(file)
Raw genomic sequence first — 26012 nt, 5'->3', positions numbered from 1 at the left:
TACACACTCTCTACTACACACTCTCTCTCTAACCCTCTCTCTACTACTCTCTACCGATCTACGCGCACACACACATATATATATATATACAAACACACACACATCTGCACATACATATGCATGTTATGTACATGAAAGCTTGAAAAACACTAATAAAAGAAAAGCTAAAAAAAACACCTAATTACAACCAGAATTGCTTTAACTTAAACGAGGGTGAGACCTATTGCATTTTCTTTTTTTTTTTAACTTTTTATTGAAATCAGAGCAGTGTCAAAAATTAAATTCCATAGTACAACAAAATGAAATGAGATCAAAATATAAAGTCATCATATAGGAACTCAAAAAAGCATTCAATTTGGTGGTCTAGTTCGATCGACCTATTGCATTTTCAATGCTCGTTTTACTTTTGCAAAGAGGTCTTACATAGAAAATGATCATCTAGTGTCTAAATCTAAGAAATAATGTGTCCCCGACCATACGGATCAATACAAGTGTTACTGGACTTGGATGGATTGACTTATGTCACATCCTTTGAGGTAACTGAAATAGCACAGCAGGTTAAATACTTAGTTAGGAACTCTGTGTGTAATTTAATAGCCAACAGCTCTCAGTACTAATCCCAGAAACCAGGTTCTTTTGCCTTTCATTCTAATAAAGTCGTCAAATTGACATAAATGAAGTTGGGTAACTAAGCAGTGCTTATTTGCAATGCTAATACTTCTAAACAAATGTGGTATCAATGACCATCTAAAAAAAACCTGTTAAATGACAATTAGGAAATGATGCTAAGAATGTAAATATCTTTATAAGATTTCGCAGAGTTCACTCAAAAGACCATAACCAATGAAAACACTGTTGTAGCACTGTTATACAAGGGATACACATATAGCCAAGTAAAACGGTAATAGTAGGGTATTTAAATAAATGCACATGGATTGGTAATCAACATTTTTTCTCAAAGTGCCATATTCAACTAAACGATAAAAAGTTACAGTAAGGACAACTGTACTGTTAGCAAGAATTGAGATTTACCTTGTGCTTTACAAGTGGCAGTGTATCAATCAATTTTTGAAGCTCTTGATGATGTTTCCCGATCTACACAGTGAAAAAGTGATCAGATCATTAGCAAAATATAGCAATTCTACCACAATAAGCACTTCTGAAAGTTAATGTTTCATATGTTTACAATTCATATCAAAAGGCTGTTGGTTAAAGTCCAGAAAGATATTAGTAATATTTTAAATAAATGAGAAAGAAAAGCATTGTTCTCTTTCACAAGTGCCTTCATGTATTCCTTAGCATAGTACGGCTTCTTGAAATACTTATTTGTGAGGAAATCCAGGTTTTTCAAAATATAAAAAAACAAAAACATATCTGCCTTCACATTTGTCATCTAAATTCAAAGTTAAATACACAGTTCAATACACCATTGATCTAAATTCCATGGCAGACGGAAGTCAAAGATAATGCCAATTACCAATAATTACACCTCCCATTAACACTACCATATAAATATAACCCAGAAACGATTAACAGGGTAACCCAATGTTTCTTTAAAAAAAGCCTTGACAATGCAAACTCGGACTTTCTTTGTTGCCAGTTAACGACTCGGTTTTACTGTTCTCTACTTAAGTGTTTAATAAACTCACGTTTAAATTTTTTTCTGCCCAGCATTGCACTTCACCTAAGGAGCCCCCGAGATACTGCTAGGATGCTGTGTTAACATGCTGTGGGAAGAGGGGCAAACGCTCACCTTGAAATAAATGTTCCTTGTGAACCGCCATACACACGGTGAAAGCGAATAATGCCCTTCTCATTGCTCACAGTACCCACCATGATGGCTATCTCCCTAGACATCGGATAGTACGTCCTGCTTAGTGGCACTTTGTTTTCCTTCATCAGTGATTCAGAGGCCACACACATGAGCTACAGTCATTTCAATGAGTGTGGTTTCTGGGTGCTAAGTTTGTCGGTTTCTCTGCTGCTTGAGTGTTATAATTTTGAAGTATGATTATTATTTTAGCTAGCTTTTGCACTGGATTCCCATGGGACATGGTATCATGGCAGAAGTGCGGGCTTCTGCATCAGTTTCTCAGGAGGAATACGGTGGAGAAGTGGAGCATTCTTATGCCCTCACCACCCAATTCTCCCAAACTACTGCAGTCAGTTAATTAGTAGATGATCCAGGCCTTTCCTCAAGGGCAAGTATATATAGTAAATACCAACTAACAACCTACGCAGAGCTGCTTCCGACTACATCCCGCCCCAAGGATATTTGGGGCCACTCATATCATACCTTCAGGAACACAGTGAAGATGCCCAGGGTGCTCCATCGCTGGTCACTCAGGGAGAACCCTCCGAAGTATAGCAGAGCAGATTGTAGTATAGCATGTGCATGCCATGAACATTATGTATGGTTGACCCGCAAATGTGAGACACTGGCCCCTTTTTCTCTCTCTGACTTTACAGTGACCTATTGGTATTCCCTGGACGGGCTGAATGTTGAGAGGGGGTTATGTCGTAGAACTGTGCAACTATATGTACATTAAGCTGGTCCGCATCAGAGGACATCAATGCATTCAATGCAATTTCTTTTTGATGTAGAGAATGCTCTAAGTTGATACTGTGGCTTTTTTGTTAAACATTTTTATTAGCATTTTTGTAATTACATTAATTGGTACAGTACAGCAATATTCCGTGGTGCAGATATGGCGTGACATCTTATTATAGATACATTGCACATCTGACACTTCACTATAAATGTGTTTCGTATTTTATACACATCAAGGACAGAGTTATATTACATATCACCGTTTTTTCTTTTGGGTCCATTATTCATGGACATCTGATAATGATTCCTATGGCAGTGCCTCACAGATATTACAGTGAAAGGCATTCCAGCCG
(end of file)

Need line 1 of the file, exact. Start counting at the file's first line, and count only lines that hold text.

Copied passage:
Raw genomic sequence first — 26012 nt, 5'->3', positions numbered from 1 at the left: